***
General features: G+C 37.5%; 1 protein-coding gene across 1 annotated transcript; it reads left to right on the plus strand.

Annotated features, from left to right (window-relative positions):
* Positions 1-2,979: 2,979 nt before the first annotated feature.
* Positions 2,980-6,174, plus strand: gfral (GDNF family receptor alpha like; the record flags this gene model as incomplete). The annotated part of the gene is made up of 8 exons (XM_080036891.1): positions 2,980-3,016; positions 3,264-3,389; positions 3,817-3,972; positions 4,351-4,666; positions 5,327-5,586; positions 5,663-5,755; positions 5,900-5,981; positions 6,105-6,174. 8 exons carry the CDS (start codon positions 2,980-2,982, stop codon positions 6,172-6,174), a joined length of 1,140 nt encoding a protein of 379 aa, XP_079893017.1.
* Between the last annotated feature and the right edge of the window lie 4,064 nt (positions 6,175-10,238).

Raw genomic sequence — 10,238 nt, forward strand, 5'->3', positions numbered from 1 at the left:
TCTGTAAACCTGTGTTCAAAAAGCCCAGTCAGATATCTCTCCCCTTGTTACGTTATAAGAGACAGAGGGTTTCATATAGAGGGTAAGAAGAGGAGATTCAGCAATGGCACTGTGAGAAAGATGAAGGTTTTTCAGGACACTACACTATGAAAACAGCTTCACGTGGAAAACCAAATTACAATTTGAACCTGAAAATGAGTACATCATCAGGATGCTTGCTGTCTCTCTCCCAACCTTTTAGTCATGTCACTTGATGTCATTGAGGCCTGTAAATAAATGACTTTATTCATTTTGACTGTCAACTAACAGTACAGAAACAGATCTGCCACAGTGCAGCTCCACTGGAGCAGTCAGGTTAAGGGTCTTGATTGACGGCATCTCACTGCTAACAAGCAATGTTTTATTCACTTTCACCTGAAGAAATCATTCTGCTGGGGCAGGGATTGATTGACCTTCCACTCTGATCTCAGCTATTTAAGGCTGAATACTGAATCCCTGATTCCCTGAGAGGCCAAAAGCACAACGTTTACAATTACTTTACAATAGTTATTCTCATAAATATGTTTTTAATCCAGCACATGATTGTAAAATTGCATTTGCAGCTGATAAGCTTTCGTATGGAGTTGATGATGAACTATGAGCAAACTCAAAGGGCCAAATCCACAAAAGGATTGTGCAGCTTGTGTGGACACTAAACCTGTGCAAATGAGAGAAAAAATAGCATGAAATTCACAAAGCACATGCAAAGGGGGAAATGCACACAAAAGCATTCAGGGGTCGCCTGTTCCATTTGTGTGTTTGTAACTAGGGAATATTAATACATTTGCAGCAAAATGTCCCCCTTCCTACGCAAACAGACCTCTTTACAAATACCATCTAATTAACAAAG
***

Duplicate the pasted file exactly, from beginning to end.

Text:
General features: G+C 37.5%; 1 protein-coding gene across 1 annotated transcript; it reads left to right on the plus strand.

Annotated features, from left to right (window-relative positions):
* Positions 1-2,979: 2,979 nt before the first annotated feature.
* Positions 2,980-6,174, plus strand: gfral (GDNF family receptor alpha like; the record flags this gene model as incomplete). The annotated part of the gene is made up of 8 exons (XM_080036891.1): positions 2,980-3,016; positions 3,264-3,389; positions 3,817-3,972; positions 4,351-4,666; positions 5,327-5,586; positions 5,663-5,755; positions 5,900-5,981; positions 6,105-6,174. 8 exons carry the CDS (start codon positions 2,980-2,982, stop codon positions 6,172-6,174), a joined length of 1,140 nt encoding a protein of 379 aa, XP_079893017.1.
* Between the last annotated feature and the right edge of the window lie 4,064 nt (positions 6,175-10,238).

Raw genomic sequence — 10,238 nt, forward strand, 5'->3', positions numbered from 1 at the left:
TCTGTAAACCTGTGTTCAAAAAGCCCAGTCAGATATCTCTCCCCTTGTTACGTTATAAGAGACAGAGGGTTTCATATAGAGGGTAAGAAGAGGAGATTCAGCAATGGCACTGTGAGAAAGATGAAGGTTTTTCAGGACACTACACTATGAAAACAGCTTCACGTGGAAAACCAAATTACAATTTGAACCTGAAAATGAGTACATCATCAGGATGCTTGCTGTCTCTCTCCCAACCTTTTAGTCATGTCACTTGATGTCATTGAGGCCTGTAAATAAATGACTTTATTCATTTTGACTGTCAACTAACAGTACAGAAACAGATCTGCCACAGTGCAGCTCCACTGGAGCAGTCAGGTTAAGGGTCTTGATTGACGGCATCTCACTGCTAACAAGCAATGTTTTATTCACTTTCACCTGAAGAAATCATTCTGCTGGGGCAGGGATTGATTGACCTTCCACTCTGATCTCAGCTATTTAAGGCTGAATACTGAATCCCTGATTCCCTGAGAGGCCAAAAGCACAACGTTTACAATTACTTTACAATAGTTATTCTCATAAATATGTTTTTAATCCAGCACATGATTGTAAAATTGCATTTGCAGCTGATAAGCTTTCGTATGGAGTTGATGATGAACTATGAGCAAACTCAAAGGGCCAAATCCACAAAAGGATTGTGCAGCTTGTGTGGACACTAAACCTGTGCAAATGAGAGAAAAAATAGCATGAAATTCACAAAGCACATGCAAAGGGGGAAATGCACACAAAAGCATTCAGGGGTCGCCTGTTCCATTTGTGTGTTTGTAACTAGGGAATATTAATACATTTGCAGCAAAATGTCCCCCTTCCTACGCAAACAGACCTCTTTACAAATACCATCTAATTAACAAAG